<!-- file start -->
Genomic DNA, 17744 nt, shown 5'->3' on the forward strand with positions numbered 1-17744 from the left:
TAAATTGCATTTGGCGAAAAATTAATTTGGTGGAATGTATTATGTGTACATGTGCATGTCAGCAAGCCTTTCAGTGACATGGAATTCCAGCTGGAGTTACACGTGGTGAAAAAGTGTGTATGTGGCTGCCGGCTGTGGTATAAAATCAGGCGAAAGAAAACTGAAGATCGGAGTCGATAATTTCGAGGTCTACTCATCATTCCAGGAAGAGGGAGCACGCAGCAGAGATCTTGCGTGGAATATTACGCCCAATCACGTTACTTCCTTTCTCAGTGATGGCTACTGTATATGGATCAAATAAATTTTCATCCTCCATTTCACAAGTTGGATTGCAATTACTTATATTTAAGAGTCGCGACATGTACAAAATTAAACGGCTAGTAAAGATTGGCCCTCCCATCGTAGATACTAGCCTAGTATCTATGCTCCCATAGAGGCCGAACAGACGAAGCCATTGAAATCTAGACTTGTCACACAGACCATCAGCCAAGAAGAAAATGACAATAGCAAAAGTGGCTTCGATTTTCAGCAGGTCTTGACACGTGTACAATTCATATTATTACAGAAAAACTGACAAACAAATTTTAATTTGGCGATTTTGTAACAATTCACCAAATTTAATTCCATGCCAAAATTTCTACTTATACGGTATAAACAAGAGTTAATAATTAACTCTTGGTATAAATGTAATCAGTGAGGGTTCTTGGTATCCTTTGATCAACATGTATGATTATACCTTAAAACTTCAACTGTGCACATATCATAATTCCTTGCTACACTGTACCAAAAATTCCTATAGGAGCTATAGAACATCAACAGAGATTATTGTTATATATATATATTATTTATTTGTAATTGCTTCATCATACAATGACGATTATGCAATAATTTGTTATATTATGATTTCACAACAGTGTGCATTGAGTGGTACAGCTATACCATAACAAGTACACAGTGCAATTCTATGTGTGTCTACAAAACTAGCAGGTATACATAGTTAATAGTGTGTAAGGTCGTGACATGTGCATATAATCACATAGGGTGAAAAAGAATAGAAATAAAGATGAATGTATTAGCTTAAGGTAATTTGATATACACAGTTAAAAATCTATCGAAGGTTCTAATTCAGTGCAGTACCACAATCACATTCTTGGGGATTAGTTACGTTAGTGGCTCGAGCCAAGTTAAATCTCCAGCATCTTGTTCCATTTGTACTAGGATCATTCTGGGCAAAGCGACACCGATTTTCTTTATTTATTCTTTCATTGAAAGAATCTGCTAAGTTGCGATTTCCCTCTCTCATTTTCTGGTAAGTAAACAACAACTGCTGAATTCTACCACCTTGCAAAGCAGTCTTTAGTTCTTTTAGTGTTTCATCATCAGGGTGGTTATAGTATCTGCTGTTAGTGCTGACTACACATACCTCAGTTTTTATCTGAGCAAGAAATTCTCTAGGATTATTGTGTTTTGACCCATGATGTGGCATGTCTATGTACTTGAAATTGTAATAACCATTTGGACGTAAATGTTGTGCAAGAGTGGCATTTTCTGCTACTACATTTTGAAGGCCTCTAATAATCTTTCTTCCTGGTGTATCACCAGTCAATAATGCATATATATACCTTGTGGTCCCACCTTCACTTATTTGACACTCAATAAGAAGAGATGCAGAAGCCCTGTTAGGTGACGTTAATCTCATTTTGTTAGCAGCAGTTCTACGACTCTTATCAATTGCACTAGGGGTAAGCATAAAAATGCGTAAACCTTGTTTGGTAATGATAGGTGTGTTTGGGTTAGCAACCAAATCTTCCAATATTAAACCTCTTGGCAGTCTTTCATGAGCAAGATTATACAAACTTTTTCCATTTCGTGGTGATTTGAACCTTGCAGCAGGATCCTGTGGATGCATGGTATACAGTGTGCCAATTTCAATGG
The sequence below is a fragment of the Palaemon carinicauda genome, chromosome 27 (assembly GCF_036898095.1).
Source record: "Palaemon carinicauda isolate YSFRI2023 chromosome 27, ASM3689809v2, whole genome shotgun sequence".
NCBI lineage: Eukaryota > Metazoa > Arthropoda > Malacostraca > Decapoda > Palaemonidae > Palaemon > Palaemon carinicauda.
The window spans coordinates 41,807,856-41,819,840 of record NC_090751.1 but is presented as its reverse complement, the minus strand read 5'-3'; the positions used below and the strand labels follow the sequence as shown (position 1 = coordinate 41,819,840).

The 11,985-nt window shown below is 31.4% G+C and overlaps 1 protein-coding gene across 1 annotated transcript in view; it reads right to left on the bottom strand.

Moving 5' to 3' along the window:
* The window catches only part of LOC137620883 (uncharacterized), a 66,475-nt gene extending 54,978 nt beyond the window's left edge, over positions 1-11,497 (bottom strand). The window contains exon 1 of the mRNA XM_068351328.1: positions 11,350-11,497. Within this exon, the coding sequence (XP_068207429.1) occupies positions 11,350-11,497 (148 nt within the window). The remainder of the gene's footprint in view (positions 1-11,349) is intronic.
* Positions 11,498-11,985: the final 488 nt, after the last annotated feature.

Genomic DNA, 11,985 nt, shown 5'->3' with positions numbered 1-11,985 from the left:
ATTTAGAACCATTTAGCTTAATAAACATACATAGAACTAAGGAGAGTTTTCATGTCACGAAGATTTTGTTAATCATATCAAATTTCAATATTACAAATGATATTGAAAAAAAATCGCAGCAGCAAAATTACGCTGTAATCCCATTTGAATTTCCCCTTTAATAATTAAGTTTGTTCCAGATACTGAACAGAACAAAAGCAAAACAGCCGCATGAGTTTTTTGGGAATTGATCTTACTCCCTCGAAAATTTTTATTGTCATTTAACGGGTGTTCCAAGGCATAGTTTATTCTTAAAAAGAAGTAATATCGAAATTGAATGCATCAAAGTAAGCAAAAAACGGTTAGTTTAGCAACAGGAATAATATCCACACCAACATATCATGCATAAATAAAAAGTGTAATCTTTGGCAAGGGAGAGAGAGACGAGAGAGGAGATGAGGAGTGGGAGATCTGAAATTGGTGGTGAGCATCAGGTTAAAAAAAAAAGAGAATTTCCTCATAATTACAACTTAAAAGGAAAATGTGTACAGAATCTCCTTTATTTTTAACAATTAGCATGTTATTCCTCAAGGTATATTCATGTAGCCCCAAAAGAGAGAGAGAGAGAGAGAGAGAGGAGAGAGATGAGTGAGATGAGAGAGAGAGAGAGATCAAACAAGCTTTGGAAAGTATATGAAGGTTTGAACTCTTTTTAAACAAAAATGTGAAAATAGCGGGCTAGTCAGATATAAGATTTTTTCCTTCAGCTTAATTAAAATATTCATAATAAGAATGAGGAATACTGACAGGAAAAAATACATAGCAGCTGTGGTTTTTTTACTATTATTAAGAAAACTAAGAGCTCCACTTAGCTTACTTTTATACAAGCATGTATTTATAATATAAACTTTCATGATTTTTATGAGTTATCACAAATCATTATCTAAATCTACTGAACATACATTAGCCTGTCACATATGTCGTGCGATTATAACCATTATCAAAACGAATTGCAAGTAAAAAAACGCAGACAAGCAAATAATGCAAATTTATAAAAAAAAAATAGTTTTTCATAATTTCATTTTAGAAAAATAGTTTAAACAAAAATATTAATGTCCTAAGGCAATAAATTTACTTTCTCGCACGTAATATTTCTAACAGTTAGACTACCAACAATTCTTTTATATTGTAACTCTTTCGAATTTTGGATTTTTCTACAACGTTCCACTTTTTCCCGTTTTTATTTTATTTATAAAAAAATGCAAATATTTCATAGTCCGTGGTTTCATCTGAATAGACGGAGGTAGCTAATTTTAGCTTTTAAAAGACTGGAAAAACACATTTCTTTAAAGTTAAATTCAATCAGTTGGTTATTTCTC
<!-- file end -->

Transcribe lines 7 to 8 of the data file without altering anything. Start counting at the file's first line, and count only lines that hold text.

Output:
The 11,985-nt window shown below is 31.4% G+C and overlaps 1 protein-coding gene across 1 annotated transcript in view; it reads right to left on the bottom strand.

Moving 5' to 3' along the window: